Notes on a Lasagne

Jono Gadsby
The Singular Ensemble
Brockley Jack Theatre

Production photo

Notes on a Lasagne is a two-hander that left me re-working Larkin: "They fuck you up, your wives and lovers. They may not mean to, but they do".

Writer Jono Gadsby has Mini finding suicidal Chris at a cliff's edge late at night one Christmas Eve. Mini appoints himself Chris' good Samaritan declaring, "I'm going to save your life" and seemingly he will exploit all number of ploys to do so and then to sort out Chris' problems as well. What emerges is a meandering discussion largely concerned with the nature of relationships which reveals how both men find themselves in this unlikely Yuletide venue.

Both Mini and Chris are economical with the truth and so the history which drives each of them to the cliff is woolly and rather unsatisfying. Various inconclusive confessions are made by Mini regarding his less than squeaky clean past, and apart from some hints about sinister proclivities Chris is unrelentingly the victim of his "evil bitch whore from hell wife". Mini may really be a "nutter" but Chris' stance is unlikely in his denial of any responsibility for his failed marriage and current predicament.

Despite the too many digressions in the pair's discourse, Gadsby nonetheless succeeds in achieving passages that have a ring of truth about them and some moments of genuine unease.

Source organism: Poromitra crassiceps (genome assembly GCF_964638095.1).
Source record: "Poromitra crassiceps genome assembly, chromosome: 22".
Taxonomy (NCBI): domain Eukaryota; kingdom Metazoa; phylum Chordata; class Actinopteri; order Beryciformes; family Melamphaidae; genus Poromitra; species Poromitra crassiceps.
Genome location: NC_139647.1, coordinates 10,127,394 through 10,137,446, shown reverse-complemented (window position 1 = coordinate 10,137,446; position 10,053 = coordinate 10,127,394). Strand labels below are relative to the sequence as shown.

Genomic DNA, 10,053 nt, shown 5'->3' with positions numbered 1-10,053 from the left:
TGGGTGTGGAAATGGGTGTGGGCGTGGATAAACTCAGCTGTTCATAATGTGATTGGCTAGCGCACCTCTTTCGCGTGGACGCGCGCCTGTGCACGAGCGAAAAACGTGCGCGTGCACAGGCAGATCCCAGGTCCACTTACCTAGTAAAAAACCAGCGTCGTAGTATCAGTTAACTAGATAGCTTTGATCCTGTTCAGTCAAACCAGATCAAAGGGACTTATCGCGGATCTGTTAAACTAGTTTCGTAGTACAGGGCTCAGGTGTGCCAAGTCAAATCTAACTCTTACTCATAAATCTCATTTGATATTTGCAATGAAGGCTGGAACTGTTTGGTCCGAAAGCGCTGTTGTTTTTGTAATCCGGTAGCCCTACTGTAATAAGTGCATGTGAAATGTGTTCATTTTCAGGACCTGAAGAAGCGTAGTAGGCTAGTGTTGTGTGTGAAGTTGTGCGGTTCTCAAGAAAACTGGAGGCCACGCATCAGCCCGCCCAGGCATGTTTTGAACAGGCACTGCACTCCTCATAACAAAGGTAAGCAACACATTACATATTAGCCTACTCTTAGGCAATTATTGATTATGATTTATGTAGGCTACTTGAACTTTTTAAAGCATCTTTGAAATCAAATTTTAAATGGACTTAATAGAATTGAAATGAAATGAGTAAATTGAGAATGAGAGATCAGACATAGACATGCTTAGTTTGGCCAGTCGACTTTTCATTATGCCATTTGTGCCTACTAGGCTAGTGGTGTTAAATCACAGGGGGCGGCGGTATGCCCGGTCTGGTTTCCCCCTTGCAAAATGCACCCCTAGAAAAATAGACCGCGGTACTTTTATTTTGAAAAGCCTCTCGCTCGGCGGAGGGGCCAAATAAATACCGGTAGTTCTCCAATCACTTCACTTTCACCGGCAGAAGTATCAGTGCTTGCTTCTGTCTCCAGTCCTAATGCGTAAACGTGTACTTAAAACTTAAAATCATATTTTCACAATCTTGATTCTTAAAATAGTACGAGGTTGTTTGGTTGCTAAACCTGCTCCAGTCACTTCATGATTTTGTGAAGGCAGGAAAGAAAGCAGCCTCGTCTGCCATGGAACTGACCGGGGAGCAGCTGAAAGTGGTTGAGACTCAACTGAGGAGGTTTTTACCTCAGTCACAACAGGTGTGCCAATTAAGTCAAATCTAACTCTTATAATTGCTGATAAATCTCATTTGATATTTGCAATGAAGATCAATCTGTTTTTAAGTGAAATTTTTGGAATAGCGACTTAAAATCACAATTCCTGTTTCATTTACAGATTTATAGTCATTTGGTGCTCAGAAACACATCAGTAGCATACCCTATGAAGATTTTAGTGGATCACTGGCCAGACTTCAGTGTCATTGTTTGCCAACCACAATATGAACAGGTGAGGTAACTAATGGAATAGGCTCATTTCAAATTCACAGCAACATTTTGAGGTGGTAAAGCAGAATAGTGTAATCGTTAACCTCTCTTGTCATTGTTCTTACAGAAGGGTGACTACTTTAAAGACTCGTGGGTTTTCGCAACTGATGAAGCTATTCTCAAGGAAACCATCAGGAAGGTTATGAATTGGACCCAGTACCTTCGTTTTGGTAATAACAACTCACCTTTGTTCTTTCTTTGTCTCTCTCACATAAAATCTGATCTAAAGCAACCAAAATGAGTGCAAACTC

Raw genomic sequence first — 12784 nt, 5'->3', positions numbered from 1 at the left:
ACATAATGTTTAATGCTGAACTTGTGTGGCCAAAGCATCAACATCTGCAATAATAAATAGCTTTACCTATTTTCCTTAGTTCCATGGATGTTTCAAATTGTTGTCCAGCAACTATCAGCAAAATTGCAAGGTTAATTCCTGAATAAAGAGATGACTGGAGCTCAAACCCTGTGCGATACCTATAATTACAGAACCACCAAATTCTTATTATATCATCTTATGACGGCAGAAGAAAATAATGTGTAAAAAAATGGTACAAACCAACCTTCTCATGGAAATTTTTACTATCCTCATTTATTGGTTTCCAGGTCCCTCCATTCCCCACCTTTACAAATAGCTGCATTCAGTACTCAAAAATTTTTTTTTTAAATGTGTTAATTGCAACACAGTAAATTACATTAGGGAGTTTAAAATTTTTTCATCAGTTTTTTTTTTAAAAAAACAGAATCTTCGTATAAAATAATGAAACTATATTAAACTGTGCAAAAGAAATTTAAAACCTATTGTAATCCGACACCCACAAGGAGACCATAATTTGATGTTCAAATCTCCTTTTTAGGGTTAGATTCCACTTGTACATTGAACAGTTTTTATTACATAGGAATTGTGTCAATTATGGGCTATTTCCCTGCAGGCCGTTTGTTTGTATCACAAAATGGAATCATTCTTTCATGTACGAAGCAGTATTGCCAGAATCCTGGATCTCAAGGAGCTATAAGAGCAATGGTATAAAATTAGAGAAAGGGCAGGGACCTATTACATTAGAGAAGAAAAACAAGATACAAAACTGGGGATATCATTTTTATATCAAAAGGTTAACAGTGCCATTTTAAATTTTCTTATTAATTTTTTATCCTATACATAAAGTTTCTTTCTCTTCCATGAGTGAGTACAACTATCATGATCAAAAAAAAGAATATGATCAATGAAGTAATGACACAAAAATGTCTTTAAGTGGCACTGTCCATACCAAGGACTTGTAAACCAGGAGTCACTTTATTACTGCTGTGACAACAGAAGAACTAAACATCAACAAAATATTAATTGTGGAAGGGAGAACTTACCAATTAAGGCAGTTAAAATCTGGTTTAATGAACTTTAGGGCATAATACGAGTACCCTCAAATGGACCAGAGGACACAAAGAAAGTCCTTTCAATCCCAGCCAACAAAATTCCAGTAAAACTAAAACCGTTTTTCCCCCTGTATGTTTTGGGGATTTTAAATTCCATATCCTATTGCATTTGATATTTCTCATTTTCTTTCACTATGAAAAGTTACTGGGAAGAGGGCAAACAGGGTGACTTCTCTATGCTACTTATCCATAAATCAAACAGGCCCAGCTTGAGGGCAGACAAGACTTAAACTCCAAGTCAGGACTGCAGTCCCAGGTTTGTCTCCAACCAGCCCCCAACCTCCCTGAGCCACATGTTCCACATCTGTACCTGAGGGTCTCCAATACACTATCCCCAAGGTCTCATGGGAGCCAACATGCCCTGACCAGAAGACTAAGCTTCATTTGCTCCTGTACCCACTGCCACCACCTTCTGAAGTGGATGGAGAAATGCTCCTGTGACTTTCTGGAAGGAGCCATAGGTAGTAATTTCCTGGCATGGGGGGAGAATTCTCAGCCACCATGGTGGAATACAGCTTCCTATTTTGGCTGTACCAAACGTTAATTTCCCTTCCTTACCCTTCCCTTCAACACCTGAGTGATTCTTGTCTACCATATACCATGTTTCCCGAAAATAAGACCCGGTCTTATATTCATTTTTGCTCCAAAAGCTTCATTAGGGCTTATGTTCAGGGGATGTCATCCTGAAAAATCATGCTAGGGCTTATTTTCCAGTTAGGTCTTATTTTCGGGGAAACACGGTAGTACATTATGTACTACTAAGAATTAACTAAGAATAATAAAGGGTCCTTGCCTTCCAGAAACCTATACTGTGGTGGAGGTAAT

The skitting about over so many issues means that none receive much scrutiny but they give rise to some comic elements which are pleasingly dark and quirky and Mini is sufficiently off-centre to be slightly intriguing. Rather like the lady from Dubuque, but with less finesse, we are teased by his unclear identity: "I can change things" he says, though without any obvious wherewithal as to how.

Gadsby and his co-director Chris Rogers get a good deal of action from a piece that is essentially static in nature, and their work is well supported by a suitably unambitious set design, though a less yellow light would have better reflected the night time setting.

Peter Clapp's face bears none of the care-worn lines you would expect of a misunderstood and life-abused Chris but he imbues his angry outbursts with a bitter-edged hatred. Peter Rae is an engaging and well thought-out Mini balancing the various sides of the "cliff walking lunatic".

"Notes on a Lasagne" plays Tuesday to Saturday until 26 September 2009
This play is not suitable for children

Reviewer: Sandra Giorgetti

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